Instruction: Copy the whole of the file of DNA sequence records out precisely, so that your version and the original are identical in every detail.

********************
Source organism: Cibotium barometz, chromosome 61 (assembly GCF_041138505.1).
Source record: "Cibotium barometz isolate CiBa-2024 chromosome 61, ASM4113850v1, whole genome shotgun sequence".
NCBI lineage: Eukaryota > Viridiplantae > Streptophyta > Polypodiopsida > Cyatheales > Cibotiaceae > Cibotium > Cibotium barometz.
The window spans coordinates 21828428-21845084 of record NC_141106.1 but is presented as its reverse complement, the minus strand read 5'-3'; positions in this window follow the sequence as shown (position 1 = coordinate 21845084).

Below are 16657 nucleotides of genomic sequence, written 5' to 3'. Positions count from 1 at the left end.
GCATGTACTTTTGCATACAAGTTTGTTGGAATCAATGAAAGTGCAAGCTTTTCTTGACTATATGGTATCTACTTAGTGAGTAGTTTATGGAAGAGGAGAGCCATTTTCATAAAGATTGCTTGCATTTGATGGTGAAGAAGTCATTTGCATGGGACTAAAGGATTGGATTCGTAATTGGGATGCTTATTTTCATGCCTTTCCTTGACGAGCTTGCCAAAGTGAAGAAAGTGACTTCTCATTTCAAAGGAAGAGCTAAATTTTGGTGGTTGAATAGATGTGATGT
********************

Source organism: Cibotium barometz, chromosome 61 (assembly GCF_041138505.1).
Source record: "Cibotium barometz isolate CiBa-2024 chromosome 61, ASM4113850v1, whole genome shotgun sequence".
NCBI lineage: Eukaryota > Viridiplantae > Streptophyta > Polypodiopsida > Cyatheales > Cibotiaceae > Cibotium > Cibotium barometz.
The window spans coordinates 21828428-21845084 of record NC_141106.1 but is presented as its reverse complement, the minus strand read 5'-3'; positions in this window follow the sequence as shown (position 1 = coordinate 21845084).

Below are 16657 nucleotides of genomic sequence, written 5' to 3'. Positions count from 1 at the left end.
GCATGTACTTTTGCATACAAGTTTGTTGGAATCAATGAAAGTGCAAGCTTTTCTTGACTATATGGTATCTACTTAGTGAGTAGTTTATGGAAGAGGAGAGCCATTTTCATAAAGATTGCTTGCATTTGATGGTGAAGAAGTCATTTGCATGGGACTAAAGGATTGGATTCGTAATTGGGATGCTTATTTTCATGCCTTTCCTTGACGAGCTTGCCAAAGTGAAGAAAGTGACTTCTCATTTCAAAGGAAGAGCTAAATTTTGGTGGTTGAATAGATGTGATGT